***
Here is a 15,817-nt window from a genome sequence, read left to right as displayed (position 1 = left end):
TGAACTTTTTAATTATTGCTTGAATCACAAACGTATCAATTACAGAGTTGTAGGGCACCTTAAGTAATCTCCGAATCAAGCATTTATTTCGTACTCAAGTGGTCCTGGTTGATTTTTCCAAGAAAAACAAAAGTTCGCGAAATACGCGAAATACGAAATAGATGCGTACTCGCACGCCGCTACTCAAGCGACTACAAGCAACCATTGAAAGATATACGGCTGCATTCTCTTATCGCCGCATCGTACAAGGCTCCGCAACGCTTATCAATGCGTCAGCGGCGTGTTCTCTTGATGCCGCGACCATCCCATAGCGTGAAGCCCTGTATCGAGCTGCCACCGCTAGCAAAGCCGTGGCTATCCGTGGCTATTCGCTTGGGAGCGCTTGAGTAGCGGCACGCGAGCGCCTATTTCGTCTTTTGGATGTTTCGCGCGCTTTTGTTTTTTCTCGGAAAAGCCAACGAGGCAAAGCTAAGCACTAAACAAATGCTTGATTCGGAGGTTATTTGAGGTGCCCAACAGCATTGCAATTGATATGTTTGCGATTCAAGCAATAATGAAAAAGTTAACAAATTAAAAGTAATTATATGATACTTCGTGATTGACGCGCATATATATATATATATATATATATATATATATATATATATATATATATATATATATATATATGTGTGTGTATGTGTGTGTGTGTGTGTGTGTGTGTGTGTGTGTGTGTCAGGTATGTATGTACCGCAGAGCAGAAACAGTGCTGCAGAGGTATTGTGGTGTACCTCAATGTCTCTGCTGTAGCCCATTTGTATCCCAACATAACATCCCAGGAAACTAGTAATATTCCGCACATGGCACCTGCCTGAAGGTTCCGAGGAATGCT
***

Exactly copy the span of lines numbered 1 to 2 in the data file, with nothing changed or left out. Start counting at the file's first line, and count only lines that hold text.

Here is a 15,817-nt window from a genome sequence, read left to right as displayed (position 1 = left end):
TGAACTTTTTAATTATTGCTTGAATCACAAACGTATCAATTACAGAGTTGTAGGGCACCTTAAGTAATCTCCGAATCAAGCATTTATTTCGTACTCAAGTGGTCCTGGTTGATTTTTCCAAGAAAAACAAAAGTTCGCGAAATACGCGAAATACGAAATAGATGCGTACTCGCACGCCGCTACTCAAGCGACTACAAGCAACCATTGAAAGATATACGGCTGCATTCTCTTATCGCCGCATCGTACAAGGCTCCGCAACGCTTATCAATGCGTCAGCGGCGTGTTCTCTTGATGCCGCGACCATCCCATAGCGTGAAGCCCTGTATCGAGCTGCCACCGCTAGCAAAGCCGTGGCTATCCGTGGCTATTCGCTTGGGAGCGCTTGAGTAGCGGCACGCGAGCGCCTATTTCGTCTTTTGGATGTTTCGCGCGCTTTTGTTTTTTCTCGGAAAAGCCAACGAGGCAAAGCTAAGCACTAAACAAATGCTTGATTCGGAGGTTATTTGAGGTGCCCAACAGCATTGCAATTGATATGTTTGCGATTCAAGCAATAATGAAAAAGTTAACAAATTAAAAGTAATTATATGATACTTCGTGATTGACGCGCATATATATATATATATATATATATATATATATATATATATATATATATATATATATATATATGTGTGTGTATGTGTGTGTGTGTGTGTGTGTGTGTGTGTGTGTGTGTCAGGTATGTATGTACCGCAGAGCAGAAACAGTGCTGCAGAGGTATTGTGGTGTACCTCAATGTCTCTGCTGTAGCCCATTTGTATCCCAACATAACATCCCAGGAAACTAGTAATATTCCGCACATGGCACCTGCCTGAAGGTTCCGAGGAATGCT